Archiver > IRISH-IN-CHICAGO > 2008-01 > 1201012524

From: patricia meyers <>
Subject: Re: [IRISH-IN-CHICAGO] That Corrigan Man---our lunch at Irish Bistro
Date: Tue, 22 Jan 2008 06:35:24 -0800 (PST)

Thanks, Nan, for filling in for the rest of us who couldn't make it on Sunday. Interested in hearing comments from others...


----- Original Message ----
From: Nan Brennan <>
Sent: Tuesday, January 22, 2008 8:24:50 AM
Subject: [IRISH-IN-CHICAGO] That Corrigan Man---our lunch at Irish Bistro

Well on the coldest weekend of the year 17 of our members ‘bundled up
and blew in’ to the Irish Bistro for lunch.
From the wide Chicago area, Lorell and Gary Abrell, Donna, Elaine
Beaudoin, Nan Brennan, Jack Clerkin, Brian Donovan, Bill “Green
River” King, Judy Mason, Maureen Neidle, Kathleen Richmond, Ruth
Rooney, Ellen McQuillan Zagozdon,. Trekking by train and bus from
Milwaukee, because she just loves Chicago, was native Iowan, Mary Kay
Kuhfiting, and Annette Oehler and her “genealogist widower” husband
Mike O’Donnell drove down from Michigan. Mike was probably happy
for the freezing cold weather, because Annette didn’t entreat him to
stop at any cemeteries on the way down.. Ruth Rooney had quite a
haul, too—by train from Woodstock. And of course, “That Corrigan
Man”, the subject and object of our hunt! We probably spent a good
hour mixing and mingling. Good craic! including plenty of “What
Parish Are You From”! That was a lot of fun. We were all “old
friends” before we took a bite. (of food she means!) It was a great
bunch at a great brunch!

I’ll be interested in hearing your “reviews” of the restaurant; I
thought it was a suitable choice.
Mrs. Murphy’s Irish Bistro is a handsome and comfortable place. We
had a small private room on the second floor, and our own waiter,
Jeff, who was very affable and attentive. The brunch menu had a nice
range to select from. My entree was quite good: home made corned
beef hash and poached eggs on English muffin with a side of fresh
fruit. The prices were very reasonable. Jaime, the manager, and
Jeff both said how excited the staff was in anticipation of our
arrival, and how pleased they were that “this Irish group” chose
them. I thought they accommodated us with a warm hospitality. I’ll
definitely go there again.

The best report of our luncheon on Sunday with John Corrigan will be
the comments that come from all of you that attended.
I hope you each join in the discussion and contribute your ideas and
comments, and also fill in my omissions and correct any errors on my
and most importantly, tell us what was most interesting to you.

John says that it all started at the Corrigan family Chicago Irish
Like many of us, John grew up in an “ Attendance at Wakes Required”
Chicago Irish Family.
He had persistent memories of these funerals and the storytellers and
their characters. John begins the chronicling of his pursuit of
Chicago Irish history as a search for more interesting characters!
Two newspaper stories, one about Father Dorney of St Gabriel’s bold
and energetic involvement in the life of the Chicago’s stockyard
community, and the other about the controversial Father Jeremiah
Crowley and his battles with Bishop Muldoon that caused such a
volatile and public crisis in the Chicago Catholic Church, were so
compelling that John was “hooked on history”. He read all the
Chicago Irish authors and much more. He completed a Masters Degree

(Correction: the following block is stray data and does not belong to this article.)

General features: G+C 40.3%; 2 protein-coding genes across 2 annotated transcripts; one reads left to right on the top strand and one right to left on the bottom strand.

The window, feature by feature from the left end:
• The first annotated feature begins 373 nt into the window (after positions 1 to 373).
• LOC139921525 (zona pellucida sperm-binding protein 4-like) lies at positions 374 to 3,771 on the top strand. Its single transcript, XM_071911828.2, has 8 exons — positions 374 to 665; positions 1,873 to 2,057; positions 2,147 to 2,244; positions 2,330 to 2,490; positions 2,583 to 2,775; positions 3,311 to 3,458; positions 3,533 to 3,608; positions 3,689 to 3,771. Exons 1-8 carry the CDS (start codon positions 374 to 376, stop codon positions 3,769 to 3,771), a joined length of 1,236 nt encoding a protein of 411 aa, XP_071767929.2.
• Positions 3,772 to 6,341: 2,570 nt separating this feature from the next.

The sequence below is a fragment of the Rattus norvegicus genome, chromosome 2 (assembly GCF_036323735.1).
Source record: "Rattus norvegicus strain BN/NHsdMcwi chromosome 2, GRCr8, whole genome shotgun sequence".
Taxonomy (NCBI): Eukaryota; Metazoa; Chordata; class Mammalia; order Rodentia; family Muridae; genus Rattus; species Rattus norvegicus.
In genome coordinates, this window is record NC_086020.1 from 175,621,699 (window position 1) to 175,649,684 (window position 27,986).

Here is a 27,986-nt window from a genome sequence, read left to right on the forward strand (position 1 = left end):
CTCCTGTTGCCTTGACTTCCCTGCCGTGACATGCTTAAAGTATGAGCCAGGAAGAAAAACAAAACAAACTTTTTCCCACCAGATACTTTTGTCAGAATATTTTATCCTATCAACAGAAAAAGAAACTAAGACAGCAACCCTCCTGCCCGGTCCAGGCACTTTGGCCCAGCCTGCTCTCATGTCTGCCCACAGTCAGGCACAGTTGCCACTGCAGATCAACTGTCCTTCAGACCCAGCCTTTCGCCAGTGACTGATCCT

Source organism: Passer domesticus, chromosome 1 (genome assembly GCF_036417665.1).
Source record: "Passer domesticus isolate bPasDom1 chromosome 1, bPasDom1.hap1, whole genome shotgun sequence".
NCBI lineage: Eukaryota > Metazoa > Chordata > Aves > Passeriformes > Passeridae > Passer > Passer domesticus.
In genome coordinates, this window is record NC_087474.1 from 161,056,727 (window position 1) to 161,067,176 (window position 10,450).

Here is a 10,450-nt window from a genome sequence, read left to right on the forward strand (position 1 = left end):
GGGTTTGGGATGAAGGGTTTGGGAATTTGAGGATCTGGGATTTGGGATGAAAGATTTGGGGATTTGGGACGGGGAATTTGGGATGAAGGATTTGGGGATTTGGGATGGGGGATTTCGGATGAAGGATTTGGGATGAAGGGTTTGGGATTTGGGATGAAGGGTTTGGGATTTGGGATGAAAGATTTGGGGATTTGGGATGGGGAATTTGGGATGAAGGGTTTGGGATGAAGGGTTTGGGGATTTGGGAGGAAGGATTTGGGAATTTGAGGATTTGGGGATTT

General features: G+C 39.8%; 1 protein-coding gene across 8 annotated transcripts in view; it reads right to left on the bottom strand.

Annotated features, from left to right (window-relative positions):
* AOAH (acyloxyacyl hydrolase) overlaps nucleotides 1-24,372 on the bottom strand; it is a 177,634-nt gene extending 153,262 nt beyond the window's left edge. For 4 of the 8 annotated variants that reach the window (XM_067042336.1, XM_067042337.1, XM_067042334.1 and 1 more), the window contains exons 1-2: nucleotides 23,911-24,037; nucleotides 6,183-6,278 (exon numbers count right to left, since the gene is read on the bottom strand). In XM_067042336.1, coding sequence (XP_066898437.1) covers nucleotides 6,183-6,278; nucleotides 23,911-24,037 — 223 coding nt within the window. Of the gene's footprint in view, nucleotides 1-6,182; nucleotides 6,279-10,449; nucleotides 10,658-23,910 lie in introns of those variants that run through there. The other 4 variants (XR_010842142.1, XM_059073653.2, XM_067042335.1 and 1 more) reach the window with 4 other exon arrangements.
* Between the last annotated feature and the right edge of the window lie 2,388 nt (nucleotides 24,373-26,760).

in History at DePaul University, taught Chicago Irish history at St
Xavier’s College, wrote a column for the Irish American, and became
actively involved in several Chicago Irish organizations including
the Chicago Celtic Council, the Midwest chapter of the American
Committee for Irish Studies, the Chicago Irish Folklife Society. It
was with this last group that he was editor of their newsletter,
SCEAL. I’ve read a few copies of this publication and they are a
treasure. And of course the focus is on interesting Irish characters!
People well known and some not of great celebrity, but all
contributors to and builders of this city, it’s churches, schools,
unions, buildings, hospitals, public projects, government and
politics, parades, organizations, clubs, societies and their purposes
and events. I hope John will put these newsletters up on his website
so many more can enjoy them and learn from them. During his talk on
Sunday he spoke of AOH, COF and many more organizations and their
activities through the years. At the turn of the century there were
at least 148 Irish groups and organizations in Chicago.

Early on John recognized that the remnants of records of many groups
and organizations and events were sparse to non-existent and that the
information of a complete and accurate history of the Irish in
Chicago was lacking. He also in reading different papers reporting
of the same event found vastly different accounts of the same
events. He has been reading and indexing Chicago newspapers for
almost 30 years. And he continues. Papers he has read and indexed
include the Irish Weekly, the Citizen, the Chicago Citizen, the
Interocean, the Chicago Chronicle, the New World, the South Side
Sun. He is currently also indexing Chicago Election Registers.
Several Chicago writers have utilized his research in the writing of
their books. John has compiled over 20,000 records. All of this
because he believes “ every Irish American Family has played some
part in the community and its growth”, and that the story of the
Irish in Chicago should be told.

Now what will he do with them? ! His website is under development
and so are his future plans for writing and for lecturing. His
knowledge and body of research is remarkable. I’m grateful we had
this opportunity to meet and learn from John Corrigan. He’s a
treasure! Thank you John!
And thank all of you for making it possible with your interest and
your attendance.

Now let’s hear from the rest of you……


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